WATCH: Castleford Tigers' Jake Trueman wins prestigious award admitting he never thought he was even injured

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NEWLY-CROWNED Super League Young Player of the Year Jake Trueman has revealed he did not even realise he had suffered the double-fracture that ended his season.

The gifted Castleford Tigers half-back was named the competition’s best rookie of 2018 at the Steve Prescott Man of Steel dinner in Manchester on Monday.

Castleford Tigers' Jake Trueman with his Super League Young Player of the Year award. (Simon Wilkinson/SWPix)

Castleford Tigers' Jake Trueman with his Super League Young Player of the Year award. (Simon Wilkinson/SWPix)

Trueman has been a revelation, featuring in 27 games for the West Yorkshire club before breaking his hand in their final Super 8s contest at St Helens.

That ruled the 19-year-old out of Castleford’s semi-final at Wigan Warriors, a game they duly lost 14-0 to miss out on this weekend’s Grand Final.

Speaking for the first time about the cruel blow, Trueman was asked if he knew immediately that he would miss that pivotal fixture.

He told The Yorkshire Post: “We didn’t really know, to be honest.

Castleford Tigers' Jake Trueman (SWPix)

Castleford Tigers' Jake Trueman (SWPix)

“I did it in the game on the Friday and I actually didn’t think it was that bad as it didn’t hurt much at all.

“I just pointed it out to the physio and he told me I had to come off. It wasn’t actually that painful.

“But I came off and the doctor then sent me for an x-ray. I didn’t think that it was really needed as it wasn’t really painful.

“But we found out I’d broken my hand. On Monday morning I got a text from the doctor saying I’d broken my wrist as well.

St Helens' Ben Barba with the 2018 Steve Prescott Man of Steel award (Simon Wilkinson/SWPix.com)

St Helens' Ben Barba with the 2018 Steve Prescott Man of Steel award (Simon Wilkinson/SWPix.com)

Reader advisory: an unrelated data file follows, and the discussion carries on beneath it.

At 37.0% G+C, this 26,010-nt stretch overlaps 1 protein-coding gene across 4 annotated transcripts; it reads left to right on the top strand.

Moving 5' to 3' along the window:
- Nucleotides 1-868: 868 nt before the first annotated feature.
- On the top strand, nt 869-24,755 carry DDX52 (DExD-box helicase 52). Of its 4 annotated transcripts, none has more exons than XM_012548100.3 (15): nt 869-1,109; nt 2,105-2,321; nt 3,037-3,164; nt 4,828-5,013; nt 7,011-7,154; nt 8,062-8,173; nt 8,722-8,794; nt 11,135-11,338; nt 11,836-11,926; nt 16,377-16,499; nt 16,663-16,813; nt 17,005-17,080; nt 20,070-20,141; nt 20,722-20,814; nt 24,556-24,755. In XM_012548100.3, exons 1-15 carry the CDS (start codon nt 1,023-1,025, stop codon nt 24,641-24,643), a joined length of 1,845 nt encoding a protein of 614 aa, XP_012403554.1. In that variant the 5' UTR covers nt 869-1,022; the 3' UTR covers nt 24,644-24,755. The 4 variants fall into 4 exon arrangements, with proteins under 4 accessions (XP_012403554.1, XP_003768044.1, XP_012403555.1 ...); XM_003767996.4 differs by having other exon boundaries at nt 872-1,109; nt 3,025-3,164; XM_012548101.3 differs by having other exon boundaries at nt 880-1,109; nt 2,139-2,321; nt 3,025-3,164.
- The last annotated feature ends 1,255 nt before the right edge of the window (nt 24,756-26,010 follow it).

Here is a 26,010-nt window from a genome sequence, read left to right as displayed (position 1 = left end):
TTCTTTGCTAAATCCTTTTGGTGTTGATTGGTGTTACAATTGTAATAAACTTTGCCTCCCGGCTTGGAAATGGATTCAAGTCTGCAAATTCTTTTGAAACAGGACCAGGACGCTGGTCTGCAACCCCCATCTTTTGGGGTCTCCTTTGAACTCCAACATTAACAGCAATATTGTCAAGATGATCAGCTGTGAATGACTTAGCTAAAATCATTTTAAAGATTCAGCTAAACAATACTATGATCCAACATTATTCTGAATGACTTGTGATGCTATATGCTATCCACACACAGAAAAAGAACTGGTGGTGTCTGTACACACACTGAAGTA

“We went to see a specialist and he said if I’d just broken my hand I’d have probably been fine to play (against Wigan).

“They’d have taped it up, jabbed it up and it’d have been fine. But what I’d done to my wrist was a little bit more serious so that kept me out which was a bit annoying as I didn’t even know about it.”

Trueman, who joined Castleford from home-town Bradford Bulls when they hit financial problems at the start of last year, admitted: “It was gutting.

“You spend all year playing for those big games and it couldn’t have come at a worst time – a semi-final, sudden-death.

“When the season comes down to those last few weeks and to be out and having to watch on the sidelines it was really tough.”

Furthermore, he was fully expected to be a major player on England Knights’ tour of Papua New Guinea which starts later this month after a week-long training camp in Brisbane but that once-in-a-lifetime trip is now gone, too.

“At first I didn’t really think about that,” insisted Trueman.

“I was just so gutted about missing the semi-final. But when we got knocked out of that it sort of dawned on me that was it.

“We played Friday and on Monday morning I realised that was me done for the year. It dawned on me, no PNG and no more games. It was really tough to take.

“I’ve eight weeks to go wearing this pot but they say then that’s it. It should be absolutely fine after that and I’ll be okay for pre-season.”

On being named Super League’s Young Player of the Year, he added: “It feels great.

“It’s always nice to pick up awards and I have to put a lot of that down to my team-mates this year and the coaches.

“We’ve got three former international half-backs in Daryl Powell, Danny Orr and Ryan Sheridan and they’ve all been great for me.”

He accepted the award from Castleford team-mate Luke Gale, the England scrum-half who won Man of Steel last year and whose long-term absence this season due to a knee injury allowed Trueman to make his mark.

The teenager maintained he did not contemplate beating Leeds Rhinos’ Jack Walker and St Helens’ Matty Lees to the award.

“I didn’t really think about it too much whether I’d win,” he said, having joined Joe Westerman (2008) and Daryl Clark (2014) as Castleford players to claim it.

“I just put it to the back of my mind. There’s two great players there in Matty Lees and Jack Walker.

“I actually came over with Jack Walker in the car tonight…!

“It’s always nice but I have to thank my team-mates.

“It was hard losing that semi like we did but, hopefully, we can get back to one again next year and I can help us go that step further.”

At the awards, Warrington were named club of the year for not only reaching both the Grand Final and the Challenge Cup final but for their off-field work which includes a leading role in the formation of Physical Disability Rugby League.